The Mother of Mohammed by Sally Neighbour: Book Note
Recently my husband and I watched the movie, Eye in the Sky. It’s about drones: English, American and Kenyan military and political figures are trying to kill some Al-Shabad leaders in Nairobi. The film raises two questions.
Most centrally, the film asks what is the permitted “collateral damage” (civilians killed in the course of the operation), and what if the civilians are children. The movie also raises the question of the whole morality of long-distance killing. I don’t know whether drone technology is really as sophisticated as the movie makes it appear, but the question of killing children certainly gets an airing, as the film focuses on a cute little girl about eight years old, who may or not be killed if the attack goes ahead.
Unsatisfied with life in Australia, Hutchinson took her younger children to Pakistan and later to Afghanistan, where she joined a compound of Islamists seemingly connected to Osama Bin Laden (who also, it seems, was considering marrying her at one point). She was admired in this community and although lacking medical training was put in charge of the compound hospital. She insisted that in conformity with the teachings of Islam, she be treated with respect by all males. Ordered to marry because single women should not live independently, she did so.
When the compound was being bombed, Hutchinson refused to leave until her husband ordered her to; she believed in the strict Islamic rule that women should obey their husbands. She escaped with her children to Iran and turned herself in to the Australian Embassy. Unlike her counterpart in the film, the government was eager to have her returned to Australia where she could be questioned, rather than killed or abandoned. When Sally Neighbour, the author of The Mother of Mohammed: An Australian Woman’s Extraordinary Journey into Jihad (University of Pennsylvania Press, 2010) interviewed her, she was living in a suburb of Sydney, wearing a full burqah, seemingly under the strict eye of Australian security forces.
Psychologically, it appears that Hutchinson needed very strict moral guidelines and rules, which she found in Islam. Despite the fact that she spent almost her entire adult life married to and surrounded by violent Islamists of various sorts, she denied any responsibility whatsoever for their actions, insisting that she was a simple wife and mother. Politics did not interest her, she said. This is a standard women’s trope: wives and mothers are not expected to be aware of, interested in, or responsible for the actions of the men in their lives. According to Neighbour, “Rabiah’s view…was that the jihad against America was ‘Osama’s war.’ She had some sympathy for it, but regarded it as a quite separate undertaking from her own quest to help build an Islamic state.” (p. 251)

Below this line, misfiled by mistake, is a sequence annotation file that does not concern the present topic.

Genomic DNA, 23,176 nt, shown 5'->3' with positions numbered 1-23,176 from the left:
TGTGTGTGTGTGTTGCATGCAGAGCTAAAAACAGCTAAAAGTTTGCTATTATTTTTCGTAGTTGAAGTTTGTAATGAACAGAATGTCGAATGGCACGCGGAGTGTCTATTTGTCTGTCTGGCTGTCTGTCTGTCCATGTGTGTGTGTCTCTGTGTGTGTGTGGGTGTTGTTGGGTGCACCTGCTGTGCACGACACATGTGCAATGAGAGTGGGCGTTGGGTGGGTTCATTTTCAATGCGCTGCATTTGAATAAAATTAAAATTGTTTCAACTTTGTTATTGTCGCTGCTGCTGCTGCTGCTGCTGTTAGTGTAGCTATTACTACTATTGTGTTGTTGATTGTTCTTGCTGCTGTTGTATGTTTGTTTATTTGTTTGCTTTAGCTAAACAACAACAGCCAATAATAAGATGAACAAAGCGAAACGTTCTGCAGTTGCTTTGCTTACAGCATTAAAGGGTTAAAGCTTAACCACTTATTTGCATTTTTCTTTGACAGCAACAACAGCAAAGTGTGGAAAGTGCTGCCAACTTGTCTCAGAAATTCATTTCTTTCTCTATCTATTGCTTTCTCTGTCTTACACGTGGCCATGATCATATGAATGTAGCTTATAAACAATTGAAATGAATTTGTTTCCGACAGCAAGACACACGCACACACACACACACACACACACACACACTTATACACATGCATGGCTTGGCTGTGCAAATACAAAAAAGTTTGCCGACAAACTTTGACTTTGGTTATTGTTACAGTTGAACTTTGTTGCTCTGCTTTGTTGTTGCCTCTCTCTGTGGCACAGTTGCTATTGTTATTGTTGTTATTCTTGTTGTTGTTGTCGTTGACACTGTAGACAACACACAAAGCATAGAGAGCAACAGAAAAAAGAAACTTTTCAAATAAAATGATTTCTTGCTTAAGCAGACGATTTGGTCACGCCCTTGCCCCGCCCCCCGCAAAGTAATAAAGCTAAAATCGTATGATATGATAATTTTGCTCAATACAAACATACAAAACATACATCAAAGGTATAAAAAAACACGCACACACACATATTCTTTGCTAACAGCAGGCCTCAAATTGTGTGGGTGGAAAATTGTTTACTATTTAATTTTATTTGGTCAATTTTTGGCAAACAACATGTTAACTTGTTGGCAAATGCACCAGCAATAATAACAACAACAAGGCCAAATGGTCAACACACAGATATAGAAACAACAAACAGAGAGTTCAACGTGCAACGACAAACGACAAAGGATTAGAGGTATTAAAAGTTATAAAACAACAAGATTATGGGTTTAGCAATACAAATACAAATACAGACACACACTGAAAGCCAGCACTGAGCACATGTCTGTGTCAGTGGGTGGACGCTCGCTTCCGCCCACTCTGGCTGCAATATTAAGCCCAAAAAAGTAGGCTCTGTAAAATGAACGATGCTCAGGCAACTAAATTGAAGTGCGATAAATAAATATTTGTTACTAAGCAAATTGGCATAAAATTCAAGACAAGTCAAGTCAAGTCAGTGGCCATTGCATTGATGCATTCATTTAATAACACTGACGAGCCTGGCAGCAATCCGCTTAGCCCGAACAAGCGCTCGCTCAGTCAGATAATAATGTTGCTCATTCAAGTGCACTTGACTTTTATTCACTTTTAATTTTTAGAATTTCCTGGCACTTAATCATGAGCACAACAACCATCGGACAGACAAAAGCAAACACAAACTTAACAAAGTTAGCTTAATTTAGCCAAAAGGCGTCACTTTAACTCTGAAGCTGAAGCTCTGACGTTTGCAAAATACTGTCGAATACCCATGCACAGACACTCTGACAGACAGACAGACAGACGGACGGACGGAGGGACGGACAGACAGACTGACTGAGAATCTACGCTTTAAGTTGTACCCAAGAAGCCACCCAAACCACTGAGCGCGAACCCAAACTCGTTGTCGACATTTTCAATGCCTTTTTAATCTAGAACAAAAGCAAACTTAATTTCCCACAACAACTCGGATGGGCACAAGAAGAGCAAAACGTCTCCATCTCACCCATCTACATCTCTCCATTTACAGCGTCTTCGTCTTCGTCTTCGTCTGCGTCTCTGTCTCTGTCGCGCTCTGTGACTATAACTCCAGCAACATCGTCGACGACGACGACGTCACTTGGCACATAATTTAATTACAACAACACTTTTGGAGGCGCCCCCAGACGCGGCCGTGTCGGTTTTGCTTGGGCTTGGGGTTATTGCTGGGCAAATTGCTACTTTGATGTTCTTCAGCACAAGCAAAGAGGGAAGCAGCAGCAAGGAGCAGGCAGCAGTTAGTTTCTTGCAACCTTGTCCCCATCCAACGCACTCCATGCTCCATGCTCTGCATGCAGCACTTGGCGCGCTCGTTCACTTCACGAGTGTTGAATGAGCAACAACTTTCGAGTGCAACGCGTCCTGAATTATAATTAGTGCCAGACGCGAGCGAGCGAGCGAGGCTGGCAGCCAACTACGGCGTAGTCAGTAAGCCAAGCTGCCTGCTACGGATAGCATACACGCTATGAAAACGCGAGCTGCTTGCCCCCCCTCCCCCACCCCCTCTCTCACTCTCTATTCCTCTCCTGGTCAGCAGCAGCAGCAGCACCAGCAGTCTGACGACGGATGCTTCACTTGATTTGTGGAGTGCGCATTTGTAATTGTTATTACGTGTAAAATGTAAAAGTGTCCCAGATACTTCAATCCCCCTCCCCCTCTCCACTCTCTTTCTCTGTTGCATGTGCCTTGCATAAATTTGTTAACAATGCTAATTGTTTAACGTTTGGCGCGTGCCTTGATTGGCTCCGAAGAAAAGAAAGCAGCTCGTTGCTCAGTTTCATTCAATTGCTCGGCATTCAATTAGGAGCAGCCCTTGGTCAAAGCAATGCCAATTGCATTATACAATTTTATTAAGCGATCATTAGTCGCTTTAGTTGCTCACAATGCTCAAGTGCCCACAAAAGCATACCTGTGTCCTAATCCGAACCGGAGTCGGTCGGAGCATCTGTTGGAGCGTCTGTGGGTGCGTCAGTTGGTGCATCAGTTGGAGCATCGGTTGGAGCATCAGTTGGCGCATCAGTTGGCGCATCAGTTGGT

I think Hutchinson’s disingenuous claim that all she was doing was minding her own business was appallingly immoral, but women seem to get away with that more than men do. If we want equality, we have to be equally aware of the world around us and equally responsible to notice and remedy injustice and violence. In her early life Hutchinson was attracted to a romantic vision of jihad, but later in life, enmeshed as she was in violent groups, she chose to close her eyes and ears to what she witnessed. This assumes, of course, that she was telling Neighbour the truth, as opposed to adopting the woman’s role to cover her own criminal activities.
Hutchinson’s two oldest children had spent part of their childhoods in Australia, so when she brought them back there after one of her forays abroad, they broke with her and stayed (although her daughter turned over her own daughter to Hutchinson to raise). I wondered what happened to the other children, so I checked on-line. It appears that in 2014 one of her sons was fighting with a rebel group in Syria, and one of her daughters married a man implicated in terrorism and arrested in Sydney in 2005.
The Mother of Mohammed is a fast read, extremely interesting and also scary. I am not an expert on terrorism so I can’t offer any interesting academic insights into the book, but I do recommend it.